Experiences American patients have with doctors are recounted in Topol’s book. One sees themselves in some of Topol's anecdotes. Doctors are not gods. They are human. They make mistakes. What Topol explains is that mistakes can be reduced with patient involvement in diagnosis and treatment.
Technology is handmaiden to improvement in human health. There are risks and rewards in technological change. The risks are loss of jobs, and diminished self-worth in the short run; in the long run, there is potential for genetic Armageddon from experimentation. The rewards are more leisure time, and improved health in the short run; in the long run, there is greater potential for human survival from genetic modification. Extensive record keeping and algorithmic computerization of human beings threaten the excesses of “1984” but, on the other hand, broadly available information offers opportunity for improvement of the human condition.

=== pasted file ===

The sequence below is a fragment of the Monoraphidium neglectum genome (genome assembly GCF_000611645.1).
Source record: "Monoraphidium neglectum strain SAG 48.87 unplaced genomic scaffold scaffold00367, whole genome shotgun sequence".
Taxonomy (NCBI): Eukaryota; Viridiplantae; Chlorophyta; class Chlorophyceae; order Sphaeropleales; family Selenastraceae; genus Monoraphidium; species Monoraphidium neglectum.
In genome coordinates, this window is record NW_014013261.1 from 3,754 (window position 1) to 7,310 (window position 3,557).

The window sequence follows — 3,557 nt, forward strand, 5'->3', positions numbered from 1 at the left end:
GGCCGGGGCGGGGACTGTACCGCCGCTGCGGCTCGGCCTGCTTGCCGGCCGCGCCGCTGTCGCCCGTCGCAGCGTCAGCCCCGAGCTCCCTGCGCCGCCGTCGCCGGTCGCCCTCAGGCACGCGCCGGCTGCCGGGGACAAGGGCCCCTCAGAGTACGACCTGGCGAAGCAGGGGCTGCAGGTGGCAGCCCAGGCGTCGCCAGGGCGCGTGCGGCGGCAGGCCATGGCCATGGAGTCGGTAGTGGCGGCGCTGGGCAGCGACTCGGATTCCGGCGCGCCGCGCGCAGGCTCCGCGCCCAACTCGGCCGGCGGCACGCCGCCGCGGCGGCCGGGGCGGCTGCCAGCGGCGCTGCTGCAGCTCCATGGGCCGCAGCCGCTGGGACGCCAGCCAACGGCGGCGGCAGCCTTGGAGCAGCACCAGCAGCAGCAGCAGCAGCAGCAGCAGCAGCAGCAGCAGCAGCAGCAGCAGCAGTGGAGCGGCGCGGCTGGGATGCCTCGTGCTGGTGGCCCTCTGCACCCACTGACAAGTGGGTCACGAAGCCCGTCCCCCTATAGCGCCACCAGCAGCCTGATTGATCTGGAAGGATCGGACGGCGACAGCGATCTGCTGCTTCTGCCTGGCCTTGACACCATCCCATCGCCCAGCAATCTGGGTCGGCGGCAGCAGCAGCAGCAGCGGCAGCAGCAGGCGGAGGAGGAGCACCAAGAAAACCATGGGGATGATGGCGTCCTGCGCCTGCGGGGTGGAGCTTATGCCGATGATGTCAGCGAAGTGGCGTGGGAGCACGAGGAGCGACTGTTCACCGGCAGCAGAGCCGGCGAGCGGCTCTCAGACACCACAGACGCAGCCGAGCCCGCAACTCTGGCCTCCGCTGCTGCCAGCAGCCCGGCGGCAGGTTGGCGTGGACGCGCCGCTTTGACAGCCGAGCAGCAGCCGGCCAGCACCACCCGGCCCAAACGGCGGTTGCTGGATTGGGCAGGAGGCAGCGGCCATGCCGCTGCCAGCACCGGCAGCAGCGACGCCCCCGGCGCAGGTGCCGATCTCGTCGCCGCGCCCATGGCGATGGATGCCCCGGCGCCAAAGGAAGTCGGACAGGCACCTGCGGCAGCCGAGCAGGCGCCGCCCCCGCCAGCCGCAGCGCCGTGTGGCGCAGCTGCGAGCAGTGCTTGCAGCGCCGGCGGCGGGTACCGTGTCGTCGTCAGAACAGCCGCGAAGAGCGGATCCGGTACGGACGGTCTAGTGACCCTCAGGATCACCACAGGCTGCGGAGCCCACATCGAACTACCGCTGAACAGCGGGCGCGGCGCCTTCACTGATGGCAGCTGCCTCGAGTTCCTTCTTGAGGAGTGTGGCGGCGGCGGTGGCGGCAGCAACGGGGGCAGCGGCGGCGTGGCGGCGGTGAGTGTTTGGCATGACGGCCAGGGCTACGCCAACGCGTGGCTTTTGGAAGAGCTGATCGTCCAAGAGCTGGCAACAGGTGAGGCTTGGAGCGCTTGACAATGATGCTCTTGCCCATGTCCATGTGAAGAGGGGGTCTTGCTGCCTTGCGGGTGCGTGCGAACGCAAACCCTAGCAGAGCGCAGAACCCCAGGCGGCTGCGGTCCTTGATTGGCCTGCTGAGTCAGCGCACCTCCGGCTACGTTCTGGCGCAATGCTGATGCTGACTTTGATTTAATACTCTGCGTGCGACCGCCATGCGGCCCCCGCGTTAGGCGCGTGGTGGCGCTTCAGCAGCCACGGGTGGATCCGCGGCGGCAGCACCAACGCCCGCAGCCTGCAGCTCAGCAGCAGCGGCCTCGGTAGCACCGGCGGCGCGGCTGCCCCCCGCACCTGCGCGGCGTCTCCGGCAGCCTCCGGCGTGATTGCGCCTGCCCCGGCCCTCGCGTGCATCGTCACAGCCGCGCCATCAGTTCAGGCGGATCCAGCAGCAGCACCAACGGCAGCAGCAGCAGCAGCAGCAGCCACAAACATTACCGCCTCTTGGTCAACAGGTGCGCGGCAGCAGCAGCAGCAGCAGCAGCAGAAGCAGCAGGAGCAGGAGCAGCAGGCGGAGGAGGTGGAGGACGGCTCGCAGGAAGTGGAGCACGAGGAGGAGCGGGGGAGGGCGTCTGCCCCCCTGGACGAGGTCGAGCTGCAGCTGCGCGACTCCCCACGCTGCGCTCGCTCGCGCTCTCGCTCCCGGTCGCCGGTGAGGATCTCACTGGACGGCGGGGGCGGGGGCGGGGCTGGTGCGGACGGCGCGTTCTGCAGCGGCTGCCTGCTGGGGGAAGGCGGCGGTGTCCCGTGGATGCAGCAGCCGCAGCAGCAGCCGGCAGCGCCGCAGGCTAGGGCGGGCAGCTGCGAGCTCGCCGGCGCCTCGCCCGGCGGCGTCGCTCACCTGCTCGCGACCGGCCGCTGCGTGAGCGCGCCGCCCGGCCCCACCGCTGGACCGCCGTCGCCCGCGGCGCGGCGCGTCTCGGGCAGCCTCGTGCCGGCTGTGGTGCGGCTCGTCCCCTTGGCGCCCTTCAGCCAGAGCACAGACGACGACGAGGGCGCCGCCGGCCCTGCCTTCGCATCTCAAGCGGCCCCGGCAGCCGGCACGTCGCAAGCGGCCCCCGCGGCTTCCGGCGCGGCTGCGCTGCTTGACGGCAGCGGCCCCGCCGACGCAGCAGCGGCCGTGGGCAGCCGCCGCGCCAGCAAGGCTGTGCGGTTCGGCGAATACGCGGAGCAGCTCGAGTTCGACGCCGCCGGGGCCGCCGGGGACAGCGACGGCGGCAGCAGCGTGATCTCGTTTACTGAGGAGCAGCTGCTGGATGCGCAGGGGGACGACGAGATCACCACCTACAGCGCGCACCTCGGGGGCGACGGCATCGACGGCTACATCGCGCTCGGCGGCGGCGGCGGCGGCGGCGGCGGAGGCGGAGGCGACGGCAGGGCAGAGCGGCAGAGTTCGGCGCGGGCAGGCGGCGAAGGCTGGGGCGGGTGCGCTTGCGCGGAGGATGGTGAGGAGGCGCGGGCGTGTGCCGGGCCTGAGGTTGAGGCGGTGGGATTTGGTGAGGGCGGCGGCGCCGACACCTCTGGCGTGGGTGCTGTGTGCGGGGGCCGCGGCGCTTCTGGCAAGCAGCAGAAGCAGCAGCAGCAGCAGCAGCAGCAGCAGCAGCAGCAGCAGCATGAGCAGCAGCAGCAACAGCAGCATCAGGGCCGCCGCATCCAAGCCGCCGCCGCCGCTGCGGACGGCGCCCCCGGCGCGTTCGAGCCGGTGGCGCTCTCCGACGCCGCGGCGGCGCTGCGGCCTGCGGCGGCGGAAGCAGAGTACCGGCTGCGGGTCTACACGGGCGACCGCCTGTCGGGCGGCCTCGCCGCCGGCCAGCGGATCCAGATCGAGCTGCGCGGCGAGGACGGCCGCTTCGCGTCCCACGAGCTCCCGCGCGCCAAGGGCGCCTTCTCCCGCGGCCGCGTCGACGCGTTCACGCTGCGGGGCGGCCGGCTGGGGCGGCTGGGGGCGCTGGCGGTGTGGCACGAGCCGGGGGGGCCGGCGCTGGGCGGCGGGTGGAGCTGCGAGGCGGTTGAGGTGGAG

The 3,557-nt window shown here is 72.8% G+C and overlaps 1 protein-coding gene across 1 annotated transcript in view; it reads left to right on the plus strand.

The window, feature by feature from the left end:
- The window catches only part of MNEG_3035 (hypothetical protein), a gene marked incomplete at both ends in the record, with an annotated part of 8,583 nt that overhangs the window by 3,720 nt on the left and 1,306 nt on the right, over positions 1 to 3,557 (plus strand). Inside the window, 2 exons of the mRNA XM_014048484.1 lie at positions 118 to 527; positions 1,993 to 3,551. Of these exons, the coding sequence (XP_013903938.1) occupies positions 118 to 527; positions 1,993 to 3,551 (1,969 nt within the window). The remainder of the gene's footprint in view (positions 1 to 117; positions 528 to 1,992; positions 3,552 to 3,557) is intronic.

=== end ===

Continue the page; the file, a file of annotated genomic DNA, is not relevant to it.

At times, Topol seems too optimistic; at other times, too pessimistic. Nonetheless, Topol offers something to think about.
3 of 3 people found this review helpful
Eric appears to be a socialist so you'll view the advances that we have the opportunity to embrace through that lens. But the information is spectacular and his vision of the future for medicine is exciting even if I see its implementation from a radically different libertarian perspective.
24 of 30 people found this review helpful
Would you listen to The Patient Will See You Now again? Why?
I will. Will use it as a textbook for my lecture.
What was one of the most memorable moments of The Patient Will See You Now?
Great and balanced insights for both doctors and patients.
What about Eric Michael Summerer’s performance did you like?
11 of 15 people found this review helpful
Listen to this audiobook if you are wondering how the field of medicine in this country could be in the near future. Eric Topol, MD, certainly has the experience and credentials to make very valid predictions. Check out his Wiki if you don't believe me.